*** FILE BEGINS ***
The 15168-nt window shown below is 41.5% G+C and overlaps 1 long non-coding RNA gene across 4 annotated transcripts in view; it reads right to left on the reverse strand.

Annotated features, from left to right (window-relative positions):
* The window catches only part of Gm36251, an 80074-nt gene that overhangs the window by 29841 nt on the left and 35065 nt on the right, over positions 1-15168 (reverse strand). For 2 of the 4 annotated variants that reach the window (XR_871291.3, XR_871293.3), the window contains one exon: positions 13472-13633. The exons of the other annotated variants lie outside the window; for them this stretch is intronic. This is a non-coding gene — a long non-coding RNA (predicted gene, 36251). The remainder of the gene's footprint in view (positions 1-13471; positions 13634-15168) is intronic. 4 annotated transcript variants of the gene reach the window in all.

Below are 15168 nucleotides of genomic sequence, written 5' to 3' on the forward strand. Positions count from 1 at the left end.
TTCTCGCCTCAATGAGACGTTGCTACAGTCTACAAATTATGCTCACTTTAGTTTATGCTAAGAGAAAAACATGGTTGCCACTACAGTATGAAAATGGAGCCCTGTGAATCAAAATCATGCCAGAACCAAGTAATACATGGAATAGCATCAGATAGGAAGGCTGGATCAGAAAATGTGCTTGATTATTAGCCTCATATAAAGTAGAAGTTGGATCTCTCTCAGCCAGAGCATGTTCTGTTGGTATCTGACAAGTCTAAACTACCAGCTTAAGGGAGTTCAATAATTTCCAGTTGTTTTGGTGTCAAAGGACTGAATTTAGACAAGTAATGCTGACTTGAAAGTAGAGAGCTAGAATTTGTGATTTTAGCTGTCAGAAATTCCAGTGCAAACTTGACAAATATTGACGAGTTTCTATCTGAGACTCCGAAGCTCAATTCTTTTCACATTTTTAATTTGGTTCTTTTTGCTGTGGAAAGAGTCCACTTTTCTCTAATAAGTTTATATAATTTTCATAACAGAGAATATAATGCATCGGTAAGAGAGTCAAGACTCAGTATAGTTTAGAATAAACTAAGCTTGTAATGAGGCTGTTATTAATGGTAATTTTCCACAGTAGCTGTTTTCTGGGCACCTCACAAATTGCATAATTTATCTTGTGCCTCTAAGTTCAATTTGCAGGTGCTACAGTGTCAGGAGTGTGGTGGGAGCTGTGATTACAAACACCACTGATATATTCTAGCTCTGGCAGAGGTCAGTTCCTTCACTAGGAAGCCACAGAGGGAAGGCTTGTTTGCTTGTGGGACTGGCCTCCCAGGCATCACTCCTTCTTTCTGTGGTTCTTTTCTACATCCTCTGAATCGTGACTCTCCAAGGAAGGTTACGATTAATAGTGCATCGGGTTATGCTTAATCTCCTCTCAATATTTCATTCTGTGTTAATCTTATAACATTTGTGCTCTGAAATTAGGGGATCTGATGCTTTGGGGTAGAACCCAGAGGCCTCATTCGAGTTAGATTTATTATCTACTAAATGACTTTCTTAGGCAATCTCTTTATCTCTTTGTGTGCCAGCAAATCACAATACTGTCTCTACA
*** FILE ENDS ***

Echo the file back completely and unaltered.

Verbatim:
The 15168-nt window shown below is 41.5% G+C and overlaps 1 long non-coding RNA gene across 4 annotated transcripts in view; it reads right to left on the reverse strand.

Annotated features, from left to right (window-relative positions):
* The window catches only part of Gm36251, an 80074-nt gene that overhangs the window by 29841 nt on the left and 35065 nt on the right, over positions 1-15168 (reverse strand). For 2 of the 4 annotated variants that reach the window (XR_871291.3, XR_871293.3), the window contains one exon: positions 13472-13633. The exons of the other annotated variants lie outside the window; for them this stretch is intronic. This is a non-coding gene — a long non-coding RNA (predicted gene, 36251). The remainder of the gene's footprint in view (positions 1-13471; positions 13634-15168) is intronic. 4 annotated transcript variants of the gene reach the window in all.

Below are 15168 nucleotides of genomic sequence, written 5' to 3' on the forward strand. Positions count from 1 at the left end.
TTCTCGCCTCAATGAGACGTTGCTACAGTCTACAAATTATGCTCACTTTAGTTTATGCTAAGAGAAAAACATGGTTGCCACTACAGTATGAAAATGGAGCCCTGTGAATCAAAATCATGCCAGAACCAAGTAATACATGGAATAGCATCAGATAGGAAGGCTGGATCAGAAAATGTGCTTGATTATTAGCCTCATATAAAGTAGAAGTTGGATCTCTCTCAGCCAGAGCATGTTCTGTTGGTATCTGACAAGTCTAAACTACCAGCTTAAGGGAGTTCAATAATTTCCAGTTGTTTTGGTGTCAAAGGACTGAATTTAGACAAGTAATGCTGACTTGAAAGTAGAGAGCTAGAATTTGTGATTTTAGCTGTCAGAAATTCCAGTGCAAACTTGACAAATATTGACGAGTTTCTATCTGAGACTCCGAAGCTCAATTCTTTTCACATTTTTAATTTGGTTCTTTTTGCTGTGGAAAGAGTCCACTTTTCTCTAATAAGTTTATATAATTTTCATAACAGAGAATATAATGCATCGGTAAGAGAGTCAAGACTCAGTATAGTTTAGAATAAACTAAGCTTGTAATGAGGCTGTTATTAATGGTAATTTTCCACAGTAGCTGTTTTCTGGGCACCTCACAAATTGCATAATTTATCTTGTGCCTCTAAGTTCAATTTGCAGGTGCTACAGTGTCAGGAGTGTGGTGGGAGCTGTGATTACAAACACCACTGATATATTCTAGCTCTGGCAGAGGTCAGTTCCTTCACTAGGAAGCCACAGAGGGAAGGCTTGTTTGCTTGTGGGACTGGCCTCCCAGGCATCACTCCTTCTTTCTGTGGTTCTTTTCTACATCCTCTGAATCGTGACTCTCCAAGGAAGGTTACGATTAATAGTGCATCGGGTTATGCTTAATCTCCTCTCAATATTTCATTCTGTGTTAATCTTATAACATTTGTGCTCTGAAATTAGGGGATCTGATGCTTTGGGGTAGAACCCAGAGGCCTCATTCGAGTTAGATTTATTATCTACTAAATGACTTTCTTAGGCAATCTCTTTATCTCTTTGTGTGCCAGCAAATCACAATACTGTCTCTACA